Reader Friday: Are You Writing What You Like To Read?

image“Write the kindย of book you like to read,” the popular advice goes. Think of your favorite book. Does it resemble your current work in progress, and did you use it as an inspiration?

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24 thoughts on “Reader Friday: Are You Writing What You Like To Read?

  1. Definitely. Writing is far too long and involved a process to write something I don’t want to read. And my favorite fiction, western, isn’t as popular now as it once was, so it’s imperative for me to write what I love to read, otherwise I’d have no fiction to read. I also write from angles that don’t tend to get used in today’s fiction.

    • Then sounds like you’re on the right track, BK! Wish I could say I do the same, but I normally only read nonfiction. Thanks for stopping by today!

      • Ah, if you throw non-fiction into the ring, that changes my answer. I probably read 98% non-fiction but I have never written non-fiction (I don’t feel like I’m expert in any given topic to be able to do so). I do have a few ideas for health & fitness related and writing related non-fic titles, but it would be a long time before I ever felt I had the cred to do so.

  2. Absolutely. I agree with BK. If we didn’t want to read the stories we write, we can’t expect others to, I suppose. Hope you have an amazing weekend!

  3. Definitely write what I want to read. As Sue said, how can we expect others to like a book if we don’t? If you’re writing something you don’t like, it’ll show.

    • I have to confess, Terry, I literally didn’t know there was a genre called “cozy chick lit mystery” until I’d already written one. I wrote it after finding one book that had a voice that sounded like something I knew I could write. The first time anyone called it a “cozy”, I thought they were insulting my writing. (And yes, it definitely shows that I don’t read that kind of book. It’s a Character flaw of mine!) Whenever I’ve tried to write the kind of book I actually like to read, I have found myself struggling and spinning my wheels. Like everyone else, I still have a LOT to learn! ๐Ÿ˜‰

  4. I like thriller, historical fiction, and biography. I have to work hard at not conflating them. Historical fiction demands accuracy. Thriller bogs down in too much ancillary detail.

  5. You got me at historical fiction and biography. Memoir is still at the top of my list, but since it’s limited to the me and I, pov, I prefer hitorical fiction. A new genre was supposedly named from Erik Larsen’s book, The Garden of the Beasts, called, “novelistic history.” Timothy Egan and Jon Krakaur also write in that style.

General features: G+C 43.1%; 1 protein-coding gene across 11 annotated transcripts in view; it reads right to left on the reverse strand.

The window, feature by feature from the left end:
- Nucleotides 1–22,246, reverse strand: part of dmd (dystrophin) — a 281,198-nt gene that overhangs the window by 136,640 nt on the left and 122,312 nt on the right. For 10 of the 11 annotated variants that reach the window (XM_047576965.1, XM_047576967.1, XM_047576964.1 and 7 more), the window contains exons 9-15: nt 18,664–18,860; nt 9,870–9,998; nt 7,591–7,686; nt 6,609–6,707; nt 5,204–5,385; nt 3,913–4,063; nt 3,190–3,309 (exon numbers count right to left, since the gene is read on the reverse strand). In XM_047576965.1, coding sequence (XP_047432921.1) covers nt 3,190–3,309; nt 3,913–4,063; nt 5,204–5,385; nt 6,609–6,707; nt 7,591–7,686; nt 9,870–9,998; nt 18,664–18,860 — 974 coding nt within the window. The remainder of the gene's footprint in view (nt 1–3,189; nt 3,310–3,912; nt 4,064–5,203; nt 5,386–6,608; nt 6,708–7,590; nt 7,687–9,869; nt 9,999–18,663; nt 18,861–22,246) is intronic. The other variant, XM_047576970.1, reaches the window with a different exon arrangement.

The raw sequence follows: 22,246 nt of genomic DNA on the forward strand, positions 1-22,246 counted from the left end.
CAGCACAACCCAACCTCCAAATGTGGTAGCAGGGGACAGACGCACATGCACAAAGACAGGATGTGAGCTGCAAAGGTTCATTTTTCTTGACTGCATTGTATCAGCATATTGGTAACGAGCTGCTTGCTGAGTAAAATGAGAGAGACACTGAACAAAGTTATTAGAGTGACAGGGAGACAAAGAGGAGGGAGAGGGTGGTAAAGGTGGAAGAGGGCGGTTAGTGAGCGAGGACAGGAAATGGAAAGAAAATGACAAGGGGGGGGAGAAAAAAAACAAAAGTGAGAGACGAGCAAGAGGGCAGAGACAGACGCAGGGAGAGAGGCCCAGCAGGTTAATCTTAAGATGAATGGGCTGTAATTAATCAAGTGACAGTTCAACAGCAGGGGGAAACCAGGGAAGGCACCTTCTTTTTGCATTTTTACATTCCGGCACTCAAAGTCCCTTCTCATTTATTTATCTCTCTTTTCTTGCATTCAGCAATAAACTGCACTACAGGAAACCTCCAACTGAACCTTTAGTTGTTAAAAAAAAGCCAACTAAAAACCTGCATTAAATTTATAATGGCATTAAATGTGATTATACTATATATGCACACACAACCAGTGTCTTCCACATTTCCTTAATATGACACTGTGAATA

I read every biography and auto-biography book in the library when I was a teen.
    I loved to look at the world from other people’s POV, especially if it was based on true events.
    I just recently began reading novels. They have to be written so well that I forget that it’s a novel. My list of favorite novel authors is growing.

  6. I’d like to be writing mysteries, but the market seems to demand that the investigator have issues and conflicts over and above solving the mystery (assuming it’s not also a thriller where the perp is an active antagonist). This is frustrating me. Sherlock Holmes had quirks and “habits,” but I don’t remember him having conflicts and issues that came out in the story; and he’s only occasionally in danger or in direct conflict with the baddie. Nor did Poirot have more than quirks. (The only time I remember him in danger was _And Then There Were None_.) For that matter, the Rebus stories I’ve read only hint at his personal life and issues. Why do my beta readers insist that something other than solving the crime be “at stake,” or that my investigator get in danger? So often when people do include issues or conflicts, they end up being hokey (e.g., the conflict between the civilian detective and law enforcement is almost ritualistic).

    Anyway, I’m working at creating issues for my characters. But it takes me away from clues and logic and detection.

    • Interesting question, Eric. This is only my opinion, but I would suggest that readers’ tastes have changed (evolved?) in certain ways since the days of Sherlock Holmes et al. For the better or worse, it is not for me to say. People get bored when old formulas become too familiar or well known–as writers, we have to keep pushing that envelope. The results of that pushing are unpredictable, as the age-old warning goes.

      • “People get bored when old formulas become too familiar or well knownโ€“as writers, we have to keep pushing that envelope.”

        I guess. Maybe I’ll figure a way to create my own bulge in the envelope.

        Thanks.

  7. Definitely. I wrote traditional mysteries when I started — 30 books ago. Then my taste (and writing) changed to cozies. My latest series, Angela Richman, Death Investigator, is darker, but my view of life has darkened as I get older.

    • Isn’t that the way life goes, Elaine? Right about now I feel like writing a dystopian political/Scifi thriller about the end of life on earth as we’ve known it…

  8. I definitely write what I want to read, since otherwise I’ll never get to read all of those books I’m dying to read that nobody happens to have written yet. ๐Ÿ™‚ Really, though, that’s kind of how it works for me. One of my long-time favorite authors is the late Elizabeth Peters, particularly for her Amelia Peabody and Vicky Bliss series. The combination of mystery, humor, intellectual interest (whether historical, artistic, or academic), suspense, romance, and sparring between the sexes hits just the right spot for me–and her many fans. My own novel-in-progress incorporates some sci-fi, too, but Peters’ voice is always at the back of my head somewhere as I’m writing fiction.

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